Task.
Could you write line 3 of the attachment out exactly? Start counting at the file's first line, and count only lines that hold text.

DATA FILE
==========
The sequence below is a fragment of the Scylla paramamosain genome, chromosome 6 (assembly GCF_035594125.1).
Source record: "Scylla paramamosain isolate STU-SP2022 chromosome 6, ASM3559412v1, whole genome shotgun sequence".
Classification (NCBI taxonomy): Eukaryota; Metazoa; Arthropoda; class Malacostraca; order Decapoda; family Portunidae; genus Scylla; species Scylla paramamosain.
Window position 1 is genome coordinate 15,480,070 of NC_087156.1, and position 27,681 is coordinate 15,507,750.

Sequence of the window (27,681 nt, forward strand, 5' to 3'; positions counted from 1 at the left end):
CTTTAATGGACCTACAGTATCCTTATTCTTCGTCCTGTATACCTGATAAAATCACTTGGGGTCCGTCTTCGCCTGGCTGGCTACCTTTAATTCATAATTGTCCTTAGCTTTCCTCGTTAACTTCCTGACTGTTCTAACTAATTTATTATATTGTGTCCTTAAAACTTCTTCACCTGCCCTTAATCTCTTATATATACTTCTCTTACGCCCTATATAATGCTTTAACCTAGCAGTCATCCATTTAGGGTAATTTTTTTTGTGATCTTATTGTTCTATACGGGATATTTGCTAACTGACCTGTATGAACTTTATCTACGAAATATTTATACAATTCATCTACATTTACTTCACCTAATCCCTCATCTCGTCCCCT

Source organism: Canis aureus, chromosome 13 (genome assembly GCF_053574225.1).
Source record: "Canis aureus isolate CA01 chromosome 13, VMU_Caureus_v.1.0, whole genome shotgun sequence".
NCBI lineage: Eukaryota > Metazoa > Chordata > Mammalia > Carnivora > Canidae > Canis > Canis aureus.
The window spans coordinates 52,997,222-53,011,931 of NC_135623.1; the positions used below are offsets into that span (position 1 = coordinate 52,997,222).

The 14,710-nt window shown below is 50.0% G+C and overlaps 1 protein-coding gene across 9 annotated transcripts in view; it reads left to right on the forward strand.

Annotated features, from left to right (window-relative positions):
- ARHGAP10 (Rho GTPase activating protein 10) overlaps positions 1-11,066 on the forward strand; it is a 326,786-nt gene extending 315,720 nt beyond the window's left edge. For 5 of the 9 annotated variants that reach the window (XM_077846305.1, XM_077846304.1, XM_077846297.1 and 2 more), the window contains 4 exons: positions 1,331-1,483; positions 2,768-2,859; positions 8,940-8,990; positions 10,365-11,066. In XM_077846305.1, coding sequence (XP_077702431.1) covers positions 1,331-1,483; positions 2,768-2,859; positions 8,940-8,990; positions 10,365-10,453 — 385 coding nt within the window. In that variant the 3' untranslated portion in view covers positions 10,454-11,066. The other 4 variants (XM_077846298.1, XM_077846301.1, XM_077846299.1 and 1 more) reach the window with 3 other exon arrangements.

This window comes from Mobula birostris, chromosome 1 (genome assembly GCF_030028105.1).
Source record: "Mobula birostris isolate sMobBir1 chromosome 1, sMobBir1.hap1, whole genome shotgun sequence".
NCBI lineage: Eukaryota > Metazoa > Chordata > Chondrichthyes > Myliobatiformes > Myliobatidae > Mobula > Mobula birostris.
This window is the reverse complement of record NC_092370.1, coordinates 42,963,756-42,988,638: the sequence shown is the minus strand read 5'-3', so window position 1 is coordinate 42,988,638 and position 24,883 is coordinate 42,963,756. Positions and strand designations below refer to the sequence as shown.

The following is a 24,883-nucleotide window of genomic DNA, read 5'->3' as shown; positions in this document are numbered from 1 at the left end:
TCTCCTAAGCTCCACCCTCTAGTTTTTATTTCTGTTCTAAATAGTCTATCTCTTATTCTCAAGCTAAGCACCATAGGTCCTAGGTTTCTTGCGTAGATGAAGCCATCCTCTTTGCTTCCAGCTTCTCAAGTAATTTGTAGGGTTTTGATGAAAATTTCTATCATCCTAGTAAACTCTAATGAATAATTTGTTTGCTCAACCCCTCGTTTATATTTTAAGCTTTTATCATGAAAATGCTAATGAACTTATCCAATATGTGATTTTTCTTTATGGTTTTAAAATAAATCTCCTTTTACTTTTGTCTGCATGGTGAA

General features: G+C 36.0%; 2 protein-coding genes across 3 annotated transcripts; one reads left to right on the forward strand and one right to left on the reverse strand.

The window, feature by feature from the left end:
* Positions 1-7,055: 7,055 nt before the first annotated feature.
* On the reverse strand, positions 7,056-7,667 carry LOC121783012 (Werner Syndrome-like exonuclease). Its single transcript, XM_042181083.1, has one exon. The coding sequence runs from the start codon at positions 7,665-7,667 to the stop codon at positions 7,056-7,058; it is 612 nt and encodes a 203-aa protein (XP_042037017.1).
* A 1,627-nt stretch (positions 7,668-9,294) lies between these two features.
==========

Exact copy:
Classification (NCBI taxonomy): Eukaryota; Metazoa; Arthropoda; class Malacostraca; order Decapoda; family Portunidae; genus Scylla; species Scylla paramamosain.